Julie Cerullo ’13 is sometimes known as one of “the three Cerullos.” The trio, which includes her twin siblings, Ed and Megan, all became top collegiate squash players.
The Cerullos grew up half a block from the Heights Casino, a racquet club in Brooklyn Heights, N.Y. Julie spent many afternoons there watching her older siblings compete. Ed and Megan each went on to play in the No. 1 spot on their respective teams at Brown. Julie was on the court by age 6, and today she plays at No. 1 on the women’s squash team.
Watching her older siblings taught Cerullo a great deal about how to carry herself on and off the court. That confidence helped when she competed in the 2009 World Junior Women’s Championships in Chennai, India, and won a key match in the first U.S. victory over England in an international competition.
As a freshman, Cerullo was thrust into the Tigers’ No. 1 position when more seasoned players were injured. She’s been in that spot for good since her sophomore year and is now the nation’s fourth-ranked women’s college player, thanks to her powerful strokes and her ability to tailor her strategy to her opponent.
“I’ve learned to really think on my own when I’m out there on the court,” Cerullo said. “In juniors, it’s easy to rely on your coach, but I’ve definitely learned to adjust to my opponent’s game and to really tweak what I’m doing in the moment.”
The Tigers won a string of national championships from 2007 to 2009 but finished fifth, third, and fourth nationally in the last three seasons. With a strong mix of veterans and underclassmen, the No. 4-ranked Tigers are looking to Cerullo, the team’s captain, for leadership.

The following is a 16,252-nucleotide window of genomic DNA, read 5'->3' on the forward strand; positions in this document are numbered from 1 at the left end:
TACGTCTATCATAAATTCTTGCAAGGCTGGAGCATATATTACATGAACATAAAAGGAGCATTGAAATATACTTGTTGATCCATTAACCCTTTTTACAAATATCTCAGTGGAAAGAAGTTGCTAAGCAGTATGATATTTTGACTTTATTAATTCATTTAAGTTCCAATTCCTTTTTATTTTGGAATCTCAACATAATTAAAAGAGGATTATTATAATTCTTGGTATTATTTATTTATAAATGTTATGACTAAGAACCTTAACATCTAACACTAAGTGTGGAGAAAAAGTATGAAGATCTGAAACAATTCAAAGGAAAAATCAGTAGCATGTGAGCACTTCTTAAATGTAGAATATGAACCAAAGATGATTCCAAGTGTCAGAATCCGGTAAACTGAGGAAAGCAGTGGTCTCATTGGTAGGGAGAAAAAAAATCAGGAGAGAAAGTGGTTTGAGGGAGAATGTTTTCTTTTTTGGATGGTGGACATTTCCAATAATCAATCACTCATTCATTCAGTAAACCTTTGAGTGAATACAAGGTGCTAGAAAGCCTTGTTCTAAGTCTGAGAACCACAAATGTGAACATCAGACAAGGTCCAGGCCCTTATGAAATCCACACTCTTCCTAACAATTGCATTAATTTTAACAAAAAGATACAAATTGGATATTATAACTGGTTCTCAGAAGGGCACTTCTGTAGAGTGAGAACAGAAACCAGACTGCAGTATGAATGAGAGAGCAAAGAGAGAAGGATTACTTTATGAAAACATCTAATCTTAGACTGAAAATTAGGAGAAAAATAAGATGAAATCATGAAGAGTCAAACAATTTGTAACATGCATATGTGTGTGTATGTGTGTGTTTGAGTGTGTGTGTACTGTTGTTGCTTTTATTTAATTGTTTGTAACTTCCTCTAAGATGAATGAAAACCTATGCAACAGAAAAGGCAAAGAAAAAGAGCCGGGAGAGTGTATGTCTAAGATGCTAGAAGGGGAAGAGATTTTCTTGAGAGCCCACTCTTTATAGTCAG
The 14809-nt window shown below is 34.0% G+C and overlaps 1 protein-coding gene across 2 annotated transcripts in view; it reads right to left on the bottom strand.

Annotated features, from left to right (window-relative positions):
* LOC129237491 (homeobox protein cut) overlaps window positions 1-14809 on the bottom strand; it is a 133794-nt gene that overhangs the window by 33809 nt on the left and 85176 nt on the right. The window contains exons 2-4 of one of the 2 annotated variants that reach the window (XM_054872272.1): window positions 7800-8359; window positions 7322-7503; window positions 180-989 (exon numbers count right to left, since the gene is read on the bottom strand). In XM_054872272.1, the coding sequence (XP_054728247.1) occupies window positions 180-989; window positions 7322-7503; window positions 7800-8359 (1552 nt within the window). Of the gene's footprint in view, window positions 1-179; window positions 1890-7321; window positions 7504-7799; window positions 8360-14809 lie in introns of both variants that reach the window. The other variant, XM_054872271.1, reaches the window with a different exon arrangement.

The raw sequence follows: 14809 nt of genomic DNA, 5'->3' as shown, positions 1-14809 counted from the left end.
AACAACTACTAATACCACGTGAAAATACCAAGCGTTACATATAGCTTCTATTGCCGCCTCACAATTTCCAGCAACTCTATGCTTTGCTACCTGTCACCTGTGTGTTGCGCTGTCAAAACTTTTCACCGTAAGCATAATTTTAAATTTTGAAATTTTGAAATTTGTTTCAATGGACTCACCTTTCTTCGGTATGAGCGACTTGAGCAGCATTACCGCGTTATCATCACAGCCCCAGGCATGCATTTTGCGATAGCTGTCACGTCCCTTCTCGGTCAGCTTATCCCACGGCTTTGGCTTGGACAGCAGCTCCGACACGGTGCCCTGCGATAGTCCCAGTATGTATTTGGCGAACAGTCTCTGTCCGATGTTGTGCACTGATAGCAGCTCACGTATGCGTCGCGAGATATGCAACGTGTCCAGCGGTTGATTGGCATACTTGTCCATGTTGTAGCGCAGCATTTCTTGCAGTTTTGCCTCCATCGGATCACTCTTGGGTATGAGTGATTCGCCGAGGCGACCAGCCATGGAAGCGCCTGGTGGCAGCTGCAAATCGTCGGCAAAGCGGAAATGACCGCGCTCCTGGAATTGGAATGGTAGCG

“I wouldn’t say that she’s one of the really loud voices in the locker room, but when she does talk, you really listen,” said Nicole Bunyan ’15, an athletic player capable of wearing down opponents with long rallies. Bunyan will vie for the No. 2 position with Libby Eyre ’14, who has been limited by a shoulder injury but rarely loses when she plays.
A trip to South Africa over fall break provided a chance for the team to test itself against international competition and helped the players bond.
The Tigers won their first three U.S. matches of the season by perfect 9–0 scores, but their toughest competition will come against Trinity and Ivy League foes in January and February. There is little separation among the nation’s top teams, which means Princeton enters the season with a shot at a title — but also with little margin for error.